Frankenstein Volume 3

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Slide 1 - Tekstslide

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Frankenstein. Volume  III, chapter 1
Frankenstein describes Henry Clerval as “alive to every new scene, joyful when he saw the beauties of the setting sun, and more happy when he beheld it rise and recommence a new day.” Henry Clerval and Victor Frankenstein are complete opposites. He is not scientifically inclined. He’s naturally joyful. What does Clerval add to the story? What is his purpose?

Start reading from ' 'After some days spent in listless indolence, during which I traversed many leagues, .... And where does he now exist?' (pp 159 - 161)

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Frankenstein: Volume III, chapter 1 (18), p.161

Clerval! Beloved friend! Even now it delights me to record your words and to dwell on the praise of which you are so eminently deserving. He was a being formed in the ‘very poetry of nature.’ His wild and enthusiastic imagination was chastened by the sensibility of his heart. His soul overflowed with ardent affections, and his friendship was of that devoted and wondrous nature that the world-minded teach us to look
for only in the imagination. But even human sympathies
were not sufficient to satisfy his eager mind. The scenery of
external nature, which others regard only with admiration,
he loved with ardour:

The sounding cataract
Haunted him like a passion: the tall rock,
The mountain, and the deep and gloomy wood,
Their colours and their forms, were then to him
An appetite; a feeling, and a love,
That had no need of a remoter charm,
By thought supplied, or any interest
Unborrow’d from the eye.*
[*Wordsworth’s ‘Tintern Abbey”.]

' But in Clerval I saw the image of my former self, and anxious to gain experience and instruction.  ... .' (Volume III, chapter 2)
Why does Shelley include Wordwoth's extract from Tintern Abbey in her novel? 
Shelley’s purpose in including this passage from “Tintern Abbey” is to highlight the contrasting personalities of Henry and Victor, and to tie in the theme of Man/Science versus Nature.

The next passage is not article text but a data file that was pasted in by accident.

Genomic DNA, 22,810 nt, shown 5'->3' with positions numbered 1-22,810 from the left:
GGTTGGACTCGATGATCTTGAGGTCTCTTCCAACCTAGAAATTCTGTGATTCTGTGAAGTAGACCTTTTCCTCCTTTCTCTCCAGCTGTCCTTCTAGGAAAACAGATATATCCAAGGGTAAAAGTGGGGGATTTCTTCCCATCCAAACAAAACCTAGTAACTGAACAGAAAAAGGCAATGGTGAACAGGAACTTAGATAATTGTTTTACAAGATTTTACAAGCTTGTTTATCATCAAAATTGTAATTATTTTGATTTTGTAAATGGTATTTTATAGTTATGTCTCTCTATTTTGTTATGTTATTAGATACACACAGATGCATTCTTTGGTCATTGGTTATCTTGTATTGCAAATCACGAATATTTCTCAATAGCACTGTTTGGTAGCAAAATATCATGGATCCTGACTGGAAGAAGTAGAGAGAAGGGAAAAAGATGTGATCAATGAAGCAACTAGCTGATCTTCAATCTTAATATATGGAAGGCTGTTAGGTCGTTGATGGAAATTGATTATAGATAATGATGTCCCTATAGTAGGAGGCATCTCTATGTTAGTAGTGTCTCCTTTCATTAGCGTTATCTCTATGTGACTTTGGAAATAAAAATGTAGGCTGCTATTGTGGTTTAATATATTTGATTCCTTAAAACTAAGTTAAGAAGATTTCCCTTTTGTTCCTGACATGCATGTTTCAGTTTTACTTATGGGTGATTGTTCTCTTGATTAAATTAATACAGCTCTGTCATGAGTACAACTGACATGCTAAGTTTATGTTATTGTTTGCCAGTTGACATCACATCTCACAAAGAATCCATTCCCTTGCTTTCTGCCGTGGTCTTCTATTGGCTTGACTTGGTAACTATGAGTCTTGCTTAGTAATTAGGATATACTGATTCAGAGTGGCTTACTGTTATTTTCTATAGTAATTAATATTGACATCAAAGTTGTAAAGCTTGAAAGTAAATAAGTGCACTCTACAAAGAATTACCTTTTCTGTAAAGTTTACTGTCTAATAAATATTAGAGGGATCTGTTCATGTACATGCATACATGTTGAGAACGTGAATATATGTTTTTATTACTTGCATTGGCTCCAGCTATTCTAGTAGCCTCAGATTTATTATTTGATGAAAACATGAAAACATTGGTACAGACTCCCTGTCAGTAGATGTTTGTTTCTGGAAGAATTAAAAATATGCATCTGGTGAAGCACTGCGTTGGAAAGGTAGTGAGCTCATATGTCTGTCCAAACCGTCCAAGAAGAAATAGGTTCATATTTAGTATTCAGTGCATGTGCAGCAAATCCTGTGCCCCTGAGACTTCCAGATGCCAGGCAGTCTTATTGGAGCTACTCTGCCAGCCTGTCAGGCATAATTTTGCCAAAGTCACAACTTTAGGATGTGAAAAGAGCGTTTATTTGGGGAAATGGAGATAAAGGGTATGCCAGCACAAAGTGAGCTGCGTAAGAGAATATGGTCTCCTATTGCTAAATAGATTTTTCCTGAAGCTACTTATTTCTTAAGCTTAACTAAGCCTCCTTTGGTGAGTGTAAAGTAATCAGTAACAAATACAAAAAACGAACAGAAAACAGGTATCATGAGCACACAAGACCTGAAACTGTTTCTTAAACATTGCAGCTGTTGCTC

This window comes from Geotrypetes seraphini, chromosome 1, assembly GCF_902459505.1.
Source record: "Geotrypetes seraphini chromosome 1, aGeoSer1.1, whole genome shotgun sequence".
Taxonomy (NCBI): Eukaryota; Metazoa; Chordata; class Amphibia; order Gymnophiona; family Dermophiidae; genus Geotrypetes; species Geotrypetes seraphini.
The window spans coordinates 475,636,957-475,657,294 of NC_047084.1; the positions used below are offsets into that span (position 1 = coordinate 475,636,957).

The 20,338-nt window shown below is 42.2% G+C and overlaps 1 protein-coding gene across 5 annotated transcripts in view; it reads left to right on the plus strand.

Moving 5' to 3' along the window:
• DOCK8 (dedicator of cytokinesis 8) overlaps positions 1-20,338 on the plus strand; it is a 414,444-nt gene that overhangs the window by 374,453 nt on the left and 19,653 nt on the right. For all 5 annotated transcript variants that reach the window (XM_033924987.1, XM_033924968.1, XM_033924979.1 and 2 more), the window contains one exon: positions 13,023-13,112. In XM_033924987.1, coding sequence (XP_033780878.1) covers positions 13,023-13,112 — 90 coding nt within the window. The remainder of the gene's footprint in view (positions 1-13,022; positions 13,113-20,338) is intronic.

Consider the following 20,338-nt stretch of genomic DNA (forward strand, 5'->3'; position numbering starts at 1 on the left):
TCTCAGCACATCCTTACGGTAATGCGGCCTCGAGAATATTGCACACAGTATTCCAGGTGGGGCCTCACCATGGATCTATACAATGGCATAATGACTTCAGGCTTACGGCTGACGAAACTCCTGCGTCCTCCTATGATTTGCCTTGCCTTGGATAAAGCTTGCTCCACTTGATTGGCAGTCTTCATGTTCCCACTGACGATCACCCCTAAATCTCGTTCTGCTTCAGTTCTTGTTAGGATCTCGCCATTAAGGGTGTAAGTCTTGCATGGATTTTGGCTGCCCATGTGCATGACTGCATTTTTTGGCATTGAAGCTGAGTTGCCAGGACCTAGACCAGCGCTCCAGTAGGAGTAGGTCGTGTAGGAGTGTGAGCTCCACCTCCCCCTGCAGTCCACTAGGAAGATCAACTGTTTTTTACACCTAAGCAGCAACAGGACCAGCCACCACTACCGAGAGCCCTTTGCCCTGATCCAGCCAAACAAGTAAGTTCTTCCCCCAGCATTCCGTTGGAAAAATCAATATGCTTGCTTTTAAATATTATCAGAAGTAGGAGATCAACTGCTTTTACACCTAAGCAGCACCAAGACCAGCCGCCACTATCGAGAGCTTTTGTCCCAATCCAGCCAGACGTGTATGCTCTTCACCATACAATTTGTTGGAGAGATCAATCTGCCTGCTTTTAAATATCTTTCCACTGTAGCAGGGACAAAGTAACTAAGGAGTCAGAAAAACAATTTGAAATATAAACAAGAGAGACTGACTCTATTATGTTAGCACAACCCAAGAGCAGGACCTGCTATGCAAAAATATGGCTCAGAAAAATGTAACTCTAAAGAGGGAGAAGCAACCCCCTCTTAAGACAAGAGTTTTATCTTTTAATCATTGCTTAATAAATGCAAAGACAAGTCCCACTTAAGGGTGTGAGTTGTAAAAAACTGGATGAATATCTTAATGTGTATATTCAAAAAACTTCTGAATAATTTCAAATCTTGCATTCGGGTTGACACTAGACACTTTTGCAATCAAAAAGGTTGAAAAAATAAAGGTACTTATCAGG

What does Clerval add to the story? What is his purpose?

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At its core, “Tintern Abbey” is a recollection of Wordsworth’s connection with nature, and, on a greater scale, man’s connection with nature; however, it is also a recollection of his change in attitude towards nature. The excerpt used by Shelley is surrounded with Victor’s description of Henry, and more particularly, how close he is with nature. “The scenery of external nature, which others regard only with admiration, he loved with ardour.” (Shelley, 161) Much like Wordsworth’s younger self (as exhibited in the first section of his poem), Henry loves nature for what it is. He embraces the “external” beauty of nature, but has “no need for a remoter charm.” Victor, on the other hand, is more representative of Wordsworth’s later self, seeking solitude, refuge, and meditation in nature. Victor can therefore be considered a foil* of Henry through his connection with nature. Similarly, Wordsworth’s present self serves as a foil to his past visit to the grassy slopes of Tintern Abbey. One could assume that in addition of simply being foils, Henry could also symbolize Victor’s younger self, at a time when he admired nature and the Alps simply for their beauty, and not the solitude and refuge they provide. 

foil: setback counter; opposite
Frankenstein: Volume III, chapter 2
Isolation is a common theme in Frankenstein. The creature is isolated because of its appearance. Victor is isolated because of his knowledge. How is this theme being furthered in this chapter? What are some other examples of isolation in the novel?

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Loneliness in Frankenstein manifests itself through the alienation of characters, whether by choice or forced upon them. From the beginning of the novel, Victor chooses isolation in order to further his studies. When Victor pursues his path toward knowledge, he leaves school and alienates himself from his loved ones. To assemble the creation, he robs graves and works in a far removed room in his house. His ambition drives him to build the creature from a mix of body parts and chemicals, but he never questions the morbidity of what he is attempting to achieve out of his selfish drive toward greatness. Once he gives the creature life, Victor is overwhelmed with disappointment and horror at the monstrosity he made. Upon seeing him, Victor immediately leaves the room to try and forget what he views to be a failure. The creature tries to speak to his creator, but once again, Victor flees, separating himself from his responsibility.